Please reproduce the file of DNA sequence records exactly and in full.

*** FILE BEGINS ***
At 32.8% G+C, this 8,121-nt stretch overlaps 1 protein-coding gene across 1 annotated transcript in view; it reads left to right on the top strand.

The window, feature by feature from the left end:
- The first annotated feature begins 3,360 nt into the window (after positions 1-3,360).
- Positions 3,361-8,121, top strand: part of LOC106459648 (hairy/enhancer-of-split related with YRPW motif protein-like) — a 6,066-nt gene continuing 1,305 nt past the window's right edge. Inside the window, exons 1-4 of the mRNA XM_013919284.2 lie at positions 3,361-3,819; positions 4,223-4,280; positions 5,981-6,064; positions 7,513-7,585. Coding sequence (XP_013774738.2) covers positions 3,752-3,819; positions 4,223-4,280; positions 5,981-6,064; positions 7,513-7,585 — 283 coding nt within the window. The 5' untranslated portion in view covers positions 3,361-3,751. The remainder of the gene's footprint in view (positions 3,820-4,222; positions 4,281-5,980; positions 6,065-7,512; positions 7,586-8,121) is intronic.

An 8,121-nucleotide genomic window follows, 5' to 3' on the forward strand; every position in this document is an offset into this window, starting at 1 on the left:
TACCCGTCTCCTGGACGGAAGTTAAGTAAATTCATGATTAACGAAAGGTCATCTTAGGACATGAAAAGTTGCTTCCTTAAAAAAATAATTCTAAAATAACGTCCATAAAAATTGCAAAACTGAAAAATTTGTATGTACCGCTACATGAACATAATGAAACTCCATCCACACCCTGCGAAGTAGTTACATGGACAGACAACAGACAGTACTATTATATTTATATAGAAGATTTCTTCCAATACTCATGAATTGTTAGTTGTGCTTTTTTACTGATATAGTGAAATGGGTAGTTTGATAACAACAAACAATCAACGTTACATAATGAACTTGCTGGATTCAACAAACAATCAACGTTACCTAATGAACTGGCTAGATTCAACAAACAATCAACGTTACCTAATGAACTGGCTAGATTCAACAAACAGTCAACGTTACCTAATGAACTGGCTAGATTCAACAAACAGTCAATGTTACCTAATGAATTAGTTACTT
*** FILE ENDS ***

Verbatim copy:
At 32.8% G+C, this 8,121-nt stretch overlaps 1 protein-coding gene across 1 annotated transcript in view; it reads left to right on the top strand.

The window, feature by feature from the left end:
- The first annotated feature begins 3,360 nt into the window (after positions 1-3,360).
- Positions 3,361-8,121, top strand: part of LOC106459648 (hairy/enhancer-of-split related with YRPW motif protein-like) — a 6,066-nt gene continuing 1,305 nt past the window's right edge. Inside the window, exons 1-4 of the mRNA XM_013919284.2 lie at positions 3,361-3,819; positions 4,223-4,280; positions 5,981-6,064; positions 7,513-7,585. Coding sequence (XP_013774738.2) covers positions 3,752-3,819; positions 4,223-4,280; positions 5,981-6,064; positions 7,513-7,585 — 283 coding nt within the window. The 5' untranslated portion in view covers positions 3,361-3,751. The remainder of the gene's footprint in view (positions 3,820-4,222; positions 4,281-5,980; positions 6,065-7,512; positions 7,586-8,121) is intronic.

An 8,121-nucleotide genomic window follows, 5' to 3' on the forward strand; every position in this document is an offset into this window, starting at 1 on the left:
TACCCGTCTCCTGGACGGAAGTTAAGTAAATTCATGATTAACGAAAGGTCATCTTAGGACATGAAAAGTTGCTTCCTTAAAAAAATAATTCTAAAATAACGTCCATAAAAATTGCAAAACTGAAAAATTTGTATGTACCGCTACATGAACATAATGAAACTCCATCCACACCCTGCGAAGTAGTTACATGGACAGACAACAGACAGTACTATTATATTTATATAGAAGATTTCTTCCAATACTCATGAATTGTTAGTTGTGCTTTTTTACTGATATAGTGAAATGGGTAGTTTGATAACAACAAACAATCAACGTTACATAATGAACTTGCTGGATTCAACAAACAATCAACGTTACCTAATGAACTGGCTAGATTCAACAAACAATCAACGTTACCTAATGAACTGGCTAGATTCAACAAACAGTCAACGTTACCTAATGAACTGGCTAGATTCAACAAACAGTCAATGTTACCTAATGAATTAGTTACTT